In some cases, these ads even ran during Facebook’s press junket about its misguided “climate information centre” as well as immediately afterwards. As Tanner put it, these ads were largely targeted at a lot of folks who “may not be inclined” to check out that climate centre in the first place.
Facebook, for its part, did catch one of those ads before it ran, but the remaining 50 were allowed to run their course without any oversight. Over the first half of the year, those ads ended up reaching no less than 8 million Facebook users across the country. Meanwhile, when Tanner’s team tallied up the grand total spent on all 51 ads, they found the platform was netting $US42,000 ($58,682) dollars over their six month run. That’s chump change compared to what, say, oil giants like Exxon might be dumping into Facebook’s pockets, but still significant enough to raise some eyebrows.
In general, the bulk of these ads could be lumped into one of two groups. The most common route these ads took were just questioning or flat-out denying the consensus on the science behind climate change. The second most common message was just asking the reader whether climate change is, you know, actually caused by humankind’s foibles, or if it’s just something that was bound to happen anyway.
The targets of these ads can be largely summed up as — and I’m paraphrasing here — “rural grandpas.” During this six-month span, states like Wyoming, Montana, and Idaho were flooded with ads, while more urban states like New York and Connecticut were largely untouched. And while folks retirement-aged or older seemed to make up the bulk of the people that were targeted with these ads, men who were in the sweet spot between 55 and 64 years old got the bulk of them. Second place, naturally, went to men who were 65 or older. These are the folks that were targeted with ads like this one from PragerU that pushed points about how our climate hasn’t changed much over time (it has), or this ad from Turning Point USA that just boldly declares “CLIMATE CHANGE PANIC IS NOT BASED ON FACTS.” (Tell that to anyone who has had to breathe California’s toxic air recently.)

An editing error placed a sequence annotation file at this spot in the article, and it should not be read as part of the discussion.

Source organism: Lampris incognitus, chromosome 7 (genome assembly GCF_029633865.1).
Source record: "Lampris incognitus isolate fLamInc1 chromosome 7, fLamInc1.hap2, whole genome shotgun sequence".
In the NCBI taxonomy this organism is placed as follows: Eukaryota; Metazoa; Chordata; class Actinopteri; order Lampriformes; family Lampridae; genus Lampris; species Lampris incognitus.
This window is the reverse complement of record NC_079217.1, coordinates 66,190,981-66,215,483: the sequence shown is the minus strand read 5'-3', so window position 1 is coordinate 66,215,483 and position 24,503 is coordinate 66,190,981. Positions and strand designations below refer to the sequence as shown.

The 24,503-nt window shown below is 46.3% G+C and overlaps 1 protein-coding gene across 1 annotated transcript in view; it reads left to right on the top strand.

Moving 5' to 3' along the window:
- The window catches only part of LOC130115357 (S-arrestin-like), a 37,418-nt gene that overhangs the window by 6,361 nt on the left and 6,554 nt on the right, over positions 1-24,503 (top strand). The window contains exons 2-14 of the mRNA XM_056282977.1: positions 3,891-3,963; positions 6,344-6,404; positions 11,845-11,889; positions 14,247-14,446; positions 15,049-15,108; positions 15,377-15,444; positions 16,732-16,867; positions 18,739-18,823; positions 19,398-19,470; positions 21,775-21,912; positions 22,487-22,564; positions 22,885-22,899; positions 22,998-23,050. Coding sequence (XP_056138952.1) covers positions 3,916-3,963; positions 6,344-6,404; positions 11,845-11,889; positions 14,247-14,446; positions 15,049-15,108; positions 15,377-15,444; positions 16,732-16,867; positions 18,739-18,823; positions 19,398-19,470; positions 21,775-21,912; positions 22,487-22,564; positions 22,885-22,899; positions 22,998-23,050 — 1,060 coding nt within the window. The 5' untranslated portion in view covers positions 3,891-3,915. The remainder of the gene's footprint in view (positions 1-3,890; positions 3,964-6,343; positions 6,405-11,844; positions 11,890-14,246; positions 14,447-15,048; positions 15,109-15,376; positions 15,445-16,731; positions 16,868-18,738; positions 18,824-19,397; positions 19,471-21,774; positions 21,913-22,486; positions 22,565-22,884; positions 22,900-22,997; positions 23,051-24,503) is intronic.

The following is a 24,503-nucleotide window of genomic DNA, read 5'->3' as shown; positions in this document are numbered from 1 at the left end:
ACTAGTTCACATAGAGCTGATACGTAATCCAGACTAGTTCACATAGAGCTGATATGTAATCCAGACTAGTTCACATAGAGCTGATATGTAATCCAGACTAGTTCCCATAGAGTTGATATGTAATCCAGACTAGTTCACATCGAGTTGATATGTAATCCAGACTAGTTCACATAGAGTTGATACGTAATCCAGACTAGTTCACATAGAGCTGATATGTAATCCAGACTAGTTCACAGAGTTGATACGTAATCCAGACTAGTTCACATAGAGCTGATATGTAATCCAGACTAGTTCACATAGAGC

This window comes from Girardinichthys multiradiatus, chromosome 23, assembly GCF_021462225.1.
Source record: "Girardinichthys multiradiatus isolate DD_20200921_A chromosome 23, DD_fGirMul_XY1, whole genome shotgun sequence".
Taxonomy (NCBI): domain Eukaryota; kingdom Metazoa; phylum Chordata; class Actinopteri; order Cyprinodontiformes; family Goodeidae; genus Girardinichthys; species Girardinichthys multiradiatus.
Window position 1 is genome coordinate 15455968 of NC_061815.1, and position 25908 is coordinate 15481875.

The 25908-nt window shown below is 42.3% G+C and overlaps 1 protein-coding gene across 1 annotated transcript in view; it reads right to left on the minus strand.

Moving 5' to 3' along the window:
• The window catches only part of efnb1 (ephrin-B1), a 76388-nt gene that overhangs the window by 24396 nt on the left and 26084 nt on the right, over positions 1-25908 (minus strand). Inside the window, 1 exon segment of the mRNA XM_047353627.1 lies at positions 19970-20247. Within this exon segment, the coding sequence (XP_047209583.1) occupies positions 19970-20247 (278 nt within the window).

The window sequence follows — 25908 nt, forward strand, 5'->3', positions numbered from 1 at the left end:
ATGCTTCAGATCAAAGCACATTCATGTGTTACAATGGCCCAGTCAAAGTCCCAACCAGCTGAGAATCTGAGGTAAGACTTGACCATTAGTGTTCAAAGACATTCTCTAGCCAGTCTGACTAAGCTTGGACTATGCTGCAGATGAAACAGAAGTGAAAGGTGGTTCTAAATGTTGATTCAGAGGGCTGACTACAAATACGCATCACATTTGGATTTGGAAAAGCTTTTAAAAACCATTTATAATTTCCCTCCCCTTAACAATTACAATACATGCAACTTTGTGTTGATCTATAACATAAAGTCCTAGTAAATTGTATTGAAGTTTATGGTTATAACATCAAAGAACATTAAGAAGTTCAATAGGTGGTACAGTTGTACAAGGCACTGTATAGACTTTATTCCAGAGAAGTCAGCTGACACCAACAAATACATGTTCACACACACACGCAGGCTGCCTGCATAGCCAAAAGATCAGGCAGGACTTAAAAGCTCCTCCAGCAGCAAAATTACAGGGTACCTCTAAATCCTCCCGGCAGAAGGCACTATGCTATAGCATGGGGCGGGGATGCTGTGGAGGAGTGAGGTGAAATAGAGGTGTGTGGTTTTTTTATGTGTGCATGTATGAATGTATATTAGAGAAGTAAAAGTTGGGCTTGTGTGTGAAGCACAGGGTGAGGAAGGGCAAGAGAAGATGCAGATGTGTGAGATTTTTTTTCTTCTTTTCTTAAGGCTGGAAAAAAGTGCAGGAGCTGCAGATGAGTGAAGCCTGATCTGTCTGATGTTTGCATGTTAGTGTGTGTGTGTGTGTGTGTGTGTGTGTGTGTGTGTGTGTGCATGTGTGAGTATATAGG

“It’s classic political advertising: you reach your demographic and you create the narrative you want so they can influence the election — or at least the electoral process,” Tanner said.
While ultimately these advertisers are the only ones who know what strategy they’re working toward here, it’s clear why this would be the demographic of choice. Folks in the regions and age brackets targeted by misinformation have lower rates of climate science acceptance than the general population.
The way Tanner explained it, these Facebook ads weren’t meant to sway a young voters into becoming pro-oil. They’re about maintaining the status quo: a gentle nudge to keep an already sceptical demographic exactly where they are, by reminding them that, after all, “climate change is just a belief,” and “the science isn’t clear,” he added.
If nothing else, you kinda have to give Facebook credit for seemingly failing, again and again, to do the bare minimum when it comes to reigning in the myriad climate hoaxes teeming on the site in general. But especially right now.